Ohio spiders in the other four families grow substantially larger, making them much easier to spot and document. The top picture, for example, shows Acacesia hamata. It’s the only species in the genera and because it tends to build webs at dusk for night hunting, it’s one of the less commonly seen orb weavers. The stripes on the abdomen make it fairly easy to identify.

picture of a Bold Jumping Spider, Ohio spiders
Identifying Ohio Jumping spiders begins with a few words of caution. On the one hand, some species, especially the larger and more prominent members of the Phidippus genera can be easily identified to the genera level due to the presence of red coloration on one or both body parts. On the other hand, many Phidippus species go through physical body changes as they mature, making all but the mature species a bit difficult to identify.

Bold Jumping spiders are probably the most widespread Phidippus species in the United States. In many residential areas they are year round residents that move indoors during the colder weather. The mostly black body bucks the color trend for Phidippus.

picture of a Cardinal Jumping spider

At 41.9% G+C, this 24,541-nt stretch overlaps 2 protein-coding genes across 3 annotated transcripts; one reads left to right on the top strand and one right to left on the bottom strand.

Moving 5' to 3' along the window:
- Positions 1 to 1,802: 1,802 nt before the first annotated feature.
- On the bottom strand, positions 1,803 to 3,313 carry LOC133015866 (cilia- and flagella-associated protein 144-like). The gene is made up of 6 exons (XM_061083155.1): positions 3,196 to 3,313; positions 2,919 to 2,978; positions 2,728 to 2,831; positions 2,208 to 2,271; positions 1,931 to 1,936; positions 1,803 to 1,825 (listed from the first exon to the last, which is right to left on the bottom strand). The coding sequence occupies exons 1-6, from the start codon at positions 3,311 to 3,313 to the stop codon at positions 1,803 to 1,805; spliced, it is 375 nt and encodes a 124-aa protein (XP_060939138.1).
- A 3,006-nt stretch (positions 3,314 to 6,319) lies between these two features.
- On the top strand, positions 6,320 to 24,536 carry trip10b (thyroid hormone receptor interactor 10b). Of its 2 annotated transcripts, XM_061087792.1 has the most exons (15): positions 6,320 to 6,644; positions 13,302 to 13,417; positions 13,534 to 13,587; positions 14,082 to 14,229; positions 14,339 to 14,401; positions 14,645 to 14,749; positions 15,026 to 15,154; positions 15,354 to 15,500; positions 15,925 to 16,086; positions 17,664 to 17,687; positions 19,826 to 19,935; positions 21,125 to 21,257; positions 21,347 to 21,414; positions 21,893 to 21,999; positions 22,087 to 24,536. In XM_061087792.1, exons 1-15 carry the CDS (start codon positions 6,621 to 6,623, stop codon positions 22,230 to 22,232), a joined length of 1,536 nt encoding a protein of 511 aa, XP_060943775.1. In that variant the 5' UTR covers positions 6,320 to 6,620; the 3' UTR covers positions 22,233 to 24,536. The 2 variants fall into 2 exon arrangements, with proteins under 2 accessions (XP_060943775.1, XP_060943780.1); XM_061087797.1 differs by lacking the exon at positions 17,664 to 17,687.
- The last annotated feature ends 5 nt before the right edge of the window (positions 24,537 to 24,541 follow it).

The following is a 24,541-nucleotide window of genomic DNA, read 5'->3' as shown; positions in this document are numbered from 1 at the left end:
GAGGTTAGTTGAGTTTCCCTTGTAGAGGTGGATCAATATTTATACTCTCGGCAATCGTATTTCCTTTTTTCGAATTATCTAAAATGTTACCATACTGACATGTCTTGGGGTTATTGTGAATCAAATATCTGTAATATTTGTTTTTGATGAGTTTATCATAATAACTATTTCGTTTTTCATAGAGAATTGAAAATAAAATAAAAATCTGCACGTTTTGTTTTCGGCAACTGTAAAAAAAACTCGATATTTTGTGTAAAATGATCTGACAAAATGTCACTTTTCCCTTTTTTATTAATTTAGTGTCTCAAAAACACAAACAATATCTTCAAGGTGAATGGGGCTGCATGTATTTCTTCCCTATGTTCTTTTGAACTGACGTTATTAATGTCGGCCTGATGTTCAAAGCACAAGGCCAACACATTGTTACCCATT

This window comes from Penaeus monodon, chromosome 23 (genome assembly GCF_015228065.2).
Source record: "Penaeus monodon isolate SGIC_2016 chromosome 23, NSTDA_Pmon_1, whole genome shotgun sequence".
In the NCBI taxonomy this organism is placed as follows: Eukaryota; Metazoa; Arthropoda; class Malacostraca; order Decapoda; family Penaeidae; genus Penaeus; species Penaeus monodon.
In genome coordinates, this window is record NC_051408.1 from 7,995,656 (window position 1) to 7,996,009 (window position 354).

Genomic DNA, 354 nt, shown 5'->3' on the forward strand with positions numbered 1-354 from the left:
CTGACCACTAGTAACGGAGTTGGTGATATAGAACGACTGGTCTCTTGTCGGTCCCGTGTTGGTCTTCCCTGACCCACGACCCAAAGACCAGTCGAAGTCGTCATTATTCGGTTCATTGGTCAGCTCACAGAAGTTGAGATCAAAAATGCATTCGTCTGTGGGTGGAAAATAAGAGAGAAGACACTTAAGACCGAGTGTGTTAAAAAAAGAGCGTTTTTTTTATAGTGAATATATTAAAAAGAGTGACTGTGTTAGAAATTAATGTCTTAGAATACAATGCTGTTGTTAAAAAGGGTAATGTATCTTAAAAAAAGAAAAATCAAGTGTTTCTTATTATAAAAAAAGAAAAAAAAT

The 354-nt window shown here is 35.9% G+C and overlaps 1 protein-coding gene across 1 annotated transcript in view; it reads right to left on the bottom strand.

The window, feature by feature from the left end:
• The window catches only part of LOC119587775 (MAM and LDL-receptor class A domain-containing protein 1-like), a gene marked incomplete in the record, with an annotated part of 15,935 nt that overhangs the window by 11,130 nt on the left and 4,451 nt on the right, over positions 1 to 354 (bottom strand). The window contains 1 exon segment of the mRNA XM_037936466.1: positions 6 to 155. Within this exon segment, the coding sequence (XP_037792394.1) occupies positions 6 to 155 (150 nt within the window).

Cardinal jumping spiders show red on both body parts.

Jumping spider body shape also changes from genus to genus. Smaller ant mimic jumping spiders can often be overlooked. Platycryptus are a genera of dull looking jumping spiders with diamond shaped marks along the middle of the elongated abdomen.The Tan jumping spider (Platycryptus undatus) is the dominant Eastern species, including Ohio.

Please press the spiders button for additional spider pictures and information covering many of the jumping spiders. The entire spider guide covers over one hundred different spider species. The following presentation of spider pictures covers a representative sample of the more beneficial, common house spiders and lawn and garden spiders in state.